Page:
With employment came dissatisfaction and haste, which persisted in constant need of Regulation. Before the television dimensions were discovered, Regulation enforced civility by means of a committee of engineers of courtesy and cooperation who worked at Friendship Centers throughout the city. A Friendship Center, which resembled a wigwam, was designed to receive an unwitting stranger thrust through the door against his will. The citizen was immediately dumped in a clay chair by a man with a tight unwavering smile who would jerk his thumb in front of the citizen’s face, forcing him or her to acknowledge that the sum of collected people with their tiny bony arms is greater than any one of its parts, and that by inhaling, you immediately inhale chaos, billions of molecules of chaos. Lifesize puppets were used to demonstrate, moving to a complicated foxtrot.

Strangers were encouraged from birth to view each other as though looking into a mirror, and to react to their reflections accordingly. Once seated in a Friendship Center, the alarming puppet host scanned a person’s past using a series of complicated gestures mirrored by assistants wearing box-like hats, who appeared to be attempting to solve imaginary Rubik’s cubes. Invariably, the host would find an imbalance in the citizen, proving his or her life to be littered from birth with inattention and loud breathing, at which point the puppet show would begin and the lifesize figures would demonstrate enactments of civil deportment, such as the greeting before sex, which involved inhaling beneath the arms while disdainfully rolling the eyes; the two-fisted windmill of public greeting used in city parks by the elderly; and the proper technique for licking one’s lips while kneeling behind a neighbor whose back is turned. Citizens were further coached in the furious wisdom of an endless mechanical chitchat before being shown how to coax a stubborn donkey into wearing a pair of aviator glasses. The newly civilized subjects left smiling and nodding, whereupon they swarmed into the street like shimmering distillations of vapor, and could be seen to join, then finally disappear, into the vast formation of kowtows that dominated the city.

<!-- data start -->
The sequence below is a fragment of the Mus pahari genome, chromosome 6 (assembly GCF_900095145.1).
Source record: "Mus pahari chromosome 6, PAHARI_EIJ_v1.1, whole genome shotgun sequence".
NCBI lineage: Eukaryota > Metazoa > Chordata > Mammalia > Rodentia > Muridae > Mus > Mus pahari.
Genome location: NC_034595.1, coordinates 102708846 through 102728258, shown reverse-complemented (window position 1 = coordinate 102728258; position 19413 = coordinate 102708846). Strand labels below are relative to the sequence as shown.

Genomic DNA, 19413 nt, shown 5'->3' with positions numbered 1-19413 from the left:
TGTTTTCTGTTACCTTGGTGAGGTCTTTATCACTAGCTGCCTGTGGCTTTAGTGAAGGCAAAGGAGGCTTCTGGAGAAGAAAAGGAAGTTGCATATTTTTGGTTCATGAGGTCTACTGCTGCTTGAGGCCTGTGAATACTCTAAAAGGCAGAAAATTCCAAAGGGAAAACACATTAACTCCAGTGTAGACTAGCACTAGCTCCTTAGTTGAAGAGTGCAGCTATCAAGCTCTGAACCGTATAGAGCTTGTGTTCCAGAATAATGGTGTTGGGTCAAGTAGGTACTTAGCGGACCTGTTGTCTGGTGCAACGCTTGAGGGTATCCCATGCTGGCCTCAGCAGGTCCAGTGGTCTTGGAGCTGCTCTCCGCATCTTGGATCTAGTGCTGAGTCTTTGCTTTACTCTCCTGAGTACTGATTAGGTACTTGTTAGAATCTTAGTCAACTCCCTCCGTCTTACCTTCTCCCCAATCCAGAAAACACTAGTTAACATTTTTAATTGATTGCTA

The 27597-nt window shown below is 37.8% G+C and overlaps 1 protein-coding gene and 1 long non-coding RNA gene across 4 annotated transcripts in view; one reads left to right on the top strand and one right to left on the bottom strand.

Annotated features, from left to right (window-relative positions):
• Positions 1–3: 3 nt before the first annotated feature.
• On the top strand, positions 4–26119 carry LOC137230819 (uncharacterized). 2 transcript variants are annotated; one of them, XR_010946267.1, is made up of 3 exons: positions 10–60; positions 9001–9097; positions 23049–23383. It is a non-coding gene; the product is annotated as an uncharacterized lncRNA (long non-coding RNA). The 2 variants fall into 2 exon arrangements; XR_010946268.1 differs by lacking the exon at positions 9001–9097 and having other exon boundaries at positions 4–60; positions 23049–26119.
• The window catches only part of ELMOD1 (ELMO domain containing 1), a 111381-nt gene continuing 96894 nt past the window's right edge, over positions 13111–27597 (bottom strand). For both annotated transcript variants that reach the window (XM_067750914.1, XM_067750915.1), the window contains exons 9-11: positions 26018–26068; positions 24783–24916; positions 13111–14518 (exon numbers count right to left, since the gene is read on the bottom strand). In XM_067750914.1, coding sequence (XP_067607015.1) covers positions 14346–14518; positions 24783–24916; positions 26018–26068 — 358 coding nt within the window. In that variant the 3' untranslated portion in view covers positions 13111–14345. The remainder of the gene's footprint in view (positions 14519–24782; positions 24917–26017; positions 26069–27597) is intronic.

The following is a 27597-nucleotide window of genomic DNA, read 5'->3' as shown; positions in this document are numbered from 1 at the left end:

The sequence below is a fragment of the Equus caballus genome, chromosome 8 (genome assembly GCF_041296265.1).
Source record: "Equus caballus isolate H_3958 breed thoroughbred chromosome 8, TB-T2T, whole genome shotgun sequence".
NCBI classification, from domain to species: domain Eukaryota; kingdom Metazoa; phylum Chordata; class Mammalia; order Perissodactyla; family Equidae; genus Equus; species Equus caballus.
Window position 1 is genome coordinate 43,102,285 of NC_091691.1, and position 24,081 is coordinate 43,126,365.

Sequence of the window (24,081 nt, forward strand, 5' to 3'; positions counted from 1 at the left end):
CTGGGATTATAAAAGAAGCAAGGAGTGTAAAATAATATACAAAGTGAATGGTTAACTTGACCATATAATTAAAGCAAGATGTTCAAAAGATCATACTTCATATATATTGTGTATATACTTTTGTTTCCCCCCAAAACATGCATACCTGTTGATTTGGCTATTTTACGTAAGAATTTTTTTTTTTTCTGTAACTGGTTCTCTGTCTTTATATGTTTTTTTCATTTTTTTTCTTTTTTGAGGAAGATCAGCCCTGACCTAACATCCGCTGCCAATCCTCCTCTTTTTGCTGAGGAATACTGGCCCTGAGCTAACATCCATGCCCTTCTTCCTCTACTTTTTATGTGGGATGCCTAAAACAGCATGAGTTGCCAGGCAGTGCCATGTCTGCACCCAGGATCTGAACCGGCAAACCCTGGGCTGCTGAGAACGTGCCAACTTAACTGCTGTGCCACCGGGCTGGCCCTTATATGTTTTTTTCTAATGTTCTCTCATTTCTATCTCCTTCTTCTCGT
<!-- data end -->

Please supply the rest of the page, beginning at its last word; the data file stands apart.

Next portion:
In addition to reforms offered by Friendship Centers, engineers of courtesy known as Saviors of Grace worked at large in titanic machines left over from failed military campaigns waged during the Age of Dissent. Elegant and blue as the moon despite fragile windshields easily brought to tears, these machines moved throughout the city, piloted by engineers wearing pinhole eyeglasses. They ceaselessly scanned for individuals referred to as Bugheads, which could be recognized by the thickness of their hair, as well as the size and shape of their thumbs, both of which might reveal an individual to be rudely absorbed in onanistic daydreams or skepticism. Once spotted, the enormous glowering machine would wait for a minute or two, grinding its teeth, its eyes fluttering to imply that serious action was forthcoming, then finally pounce and bring the Bughead to his knees, covering him with scavenger fish trained to nibble on his skin. A moat of warning was quickly dug around the prisoner before he was hauled inside with a cargo net and beaten about the ankles with a wind chime, after which he was dipped in swamp water and served the fish previously dumped on his head, since simmered in a savory cactus sauce. The prisoner was then given miniature pickaxes to use as utensils, and after finishing his corrective meal, deposited in the nearest wigwam.


Following the manumission of the Stations of Origin, which gave birth to destinations and employment, the Spectacles of Recreation were created, an early form of television. The sudden mountainous growth of employment and its erosion into daily routines created the need for additional identity embellishment, and within the new Recreation Centers, participation was simulated by the mandatory experience of watching activities and events from behind a transparent screen. During rare breaks from work, citizens swarmed to the Centers as required by law for a chance to further embellish their personalities by staring through the Wall of Life, an activity still familiar today. Like our own television, the screens were considered interactive because the viewers were allowed to keep their eyes open. The dramas of recreation served to alter their behavior and speech.

Examples included Circus Circus, a spectacular adventure dome in which smiling children stood on a moving platform while other talented youngsters swung extravagant golf clubs at their heads. The Search for the Obelisk, which featured various assault situations handled by the Amazing Jonathan, a naked sportsman who ran hysterically through a canyon in search of a lost wiffle ball. And almost impossible to comprehend, Goalball, a game played by blind teenagers in a cage of shadows with no real rules. Players jousted with foam fingers as they listened for a ball filled with jingle bells that they periodically made snatching attempts to prevent from vanishing.